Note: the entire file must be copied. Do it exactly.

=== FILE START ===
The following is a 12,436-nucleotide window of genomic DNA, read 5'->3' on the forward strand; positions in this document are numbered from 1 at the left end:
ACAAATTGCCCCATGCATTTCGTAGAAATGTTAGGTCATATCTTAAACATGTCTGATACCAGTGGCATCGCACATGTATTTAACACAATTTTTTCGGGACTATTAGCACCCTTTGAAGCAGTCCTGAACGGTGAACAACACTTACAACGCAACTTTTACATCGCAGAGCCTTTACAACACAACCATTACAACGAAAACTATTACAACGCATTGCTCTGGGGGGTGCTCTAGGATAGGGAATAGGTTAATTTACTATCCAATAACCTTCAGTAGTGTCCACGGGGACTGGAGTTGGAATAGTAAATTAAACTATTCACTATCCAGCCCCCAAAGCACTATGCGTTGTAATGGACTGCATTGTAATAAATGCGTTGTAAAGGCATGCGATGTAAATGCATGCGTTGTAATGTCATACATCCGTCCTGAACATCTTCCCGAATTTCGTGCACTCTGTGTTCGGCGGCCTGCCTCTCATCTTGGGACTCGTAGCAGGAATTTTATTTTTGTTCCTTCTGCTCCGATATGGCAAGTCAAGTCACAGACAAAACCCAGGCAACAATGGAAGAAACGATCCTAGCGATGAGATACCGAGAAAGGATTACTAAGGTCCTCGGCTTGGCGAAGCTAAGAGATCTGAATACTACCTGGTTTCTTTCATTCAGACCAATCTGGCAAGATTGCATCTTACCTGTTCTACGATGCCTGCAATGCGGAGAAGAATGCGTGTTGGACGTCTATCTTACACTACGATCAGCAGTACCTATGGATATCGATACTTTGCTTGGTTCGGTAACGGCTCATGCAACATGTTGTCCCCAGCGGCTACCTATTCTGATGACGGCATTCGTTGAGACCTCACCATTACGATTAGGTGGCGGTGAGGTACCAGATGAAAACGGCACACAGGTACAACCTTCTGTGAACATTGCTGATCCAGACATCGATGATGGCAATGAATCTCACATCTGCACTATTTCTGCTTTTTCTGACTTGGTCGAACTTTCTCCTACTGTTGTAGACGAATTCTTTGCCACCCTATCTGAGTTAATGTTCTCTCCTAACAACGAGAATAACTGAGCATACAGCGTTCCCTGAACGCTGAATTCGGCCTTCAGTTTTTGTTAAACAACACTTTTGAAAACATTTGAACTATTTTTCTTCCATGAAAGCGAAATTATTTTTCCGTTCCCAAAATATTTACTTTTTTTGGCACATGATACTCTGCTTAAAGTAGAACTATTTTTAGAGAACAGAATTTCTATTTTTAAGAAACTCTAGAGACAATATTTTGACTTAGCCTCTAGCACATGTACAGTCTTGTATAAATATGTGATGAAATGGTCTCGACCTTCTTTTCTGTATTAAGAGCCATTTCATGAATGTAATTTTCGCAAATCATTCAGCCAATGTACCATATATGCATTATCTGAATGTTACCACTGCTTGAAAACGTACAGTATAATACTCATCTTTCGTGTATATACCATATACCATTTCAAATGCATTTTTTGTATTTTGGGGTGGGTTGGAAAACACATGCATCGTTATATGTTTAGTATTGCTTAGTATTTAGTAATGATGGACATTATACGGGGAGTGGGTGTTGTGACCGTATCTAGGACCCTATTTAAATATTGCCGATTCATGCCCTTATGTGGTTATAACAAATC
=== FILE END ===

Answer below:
The following is a 12,436-nucleotide window of genomic DNA, read 5'->3' on the forward strand; positions in this document are numbered from 1 at the left end:
ACAAATTGCCCCATGCATTTCGTAGAAATGTTAGGTCATATCTTAAACATGTCTGATACCAGTGGCATCGCACATGTATTTAACACAATTTTTTCGGGACTATTAGCACCCTTTGAAGCAGTCCTGAACGGTGAACAACACTTACAACGCAACTTTTACATCGCAGAGCCTTTACAACACAACCATTACAACGAAAACTATTACAACGCATTGCTCTGGGGGGTGCTCTAGGATAGGGAATAGGTTAATTTACTATCCAATAACCTTCAGTAGTGTCCACGGGGACTGGAGTTGGAATAGTAAATTAAACTATTCACTATCCAGCCCCCAAAGCACTATGCGTTGTAATGGACTGCATTGTAATAAATGCGTTGTAAAGGCATGCGATGTAAATGCATGCGTTGTAATGTCATACATCCGTCCTGAACATCTTCCCGAATTTCGTGCACTCTGTGTTCGGCGGCCTGCCTCTCATCTTGGGACTCGTAGCAGGAATTTTATTTTTGTTCCTTCTGCTCCGATATGGCAAGTCAAGTCACAGACAAAACCCAGGCAACAATGGAAGAAACGATCCTAGCGATGAGATACCGAGAAAGGATTACTAAGGTCCTCGGCTTGGCGAAGCTAAGAGATCTGAATACTACCTGGTTTCTTTCATTCAGACCAATCTGGCAAGATTGCATCTTACCTGTTCTACGATGCCTGCAATGCGGAGAAGAATGCGTGTTGGACGTCTATCTTACACTACGATCAGCAGTACCTATGGATATCGATACTTTGCTTGGTTCGGTAACGGCTCATGCAACATGTTGTCCCCAGCGGCTACCTATTCTGATGACGGCATTCGTTGAGACCTCACCATTACGATTAGGTGGCGGTGAGGTACCAGATGAAAACGGCACACAGGTACAACCTTCTGTGAACATTGCTGATCCAGACATCGATGATGGCAATGAATCTCACATCTGCACTATTTCTGCTTTTTCTGACTTGGTCGAACTTTCTCCTACTGTTGTAGACGAATTCTTTGCCACCCTATCTGAGTTAATGTTCTCTCCTAACAACGAGAATAACTGAGCATACAGCGTTCCCTGAACGCTGAATTCGGCCTTCAGTTTTTGTTAAACAACACTTTTGAAAACATTTGAACTATTTTTCTTCCATGAAAGCGAAATTATTTTTCCGTTCCCAAAATATTTACTTTTTTTGGCACATGATACTCTGCTTAAAGTAGAACTATTTTTAGAGAACAGAATTTCTATTTTTAAGAAACTCTAGAGACAATATTTTGACTTAGCCTCTAGCACATGTACAGTCTTGTATAAATATGTGATGAAATGGTCTCGACCTTCTTTTCTGTATTAAGAGCCATTTCATGAATGTAATTTTCGCAAATCATTCAGCCAATGTACCATATATGCATTATCTGAATGTTACCACTGCTTGAAAACGTACAGTATAATACTCATCTTTCGTGTATATACCATATACCATTTCAAATGCATTTTTTGTATTTTGGGGTGGGTTGGAAAACACATGCATCGTTATATGTTTAGTATTGCTTAGTATTTAGTAATGATGGACATTATACGGGGAGTGGGTGTTGTGACCGTATCTAGGACCCTATTTAAATATTGCCGATTCATGCCCTTATGTGGTTATAACAAATC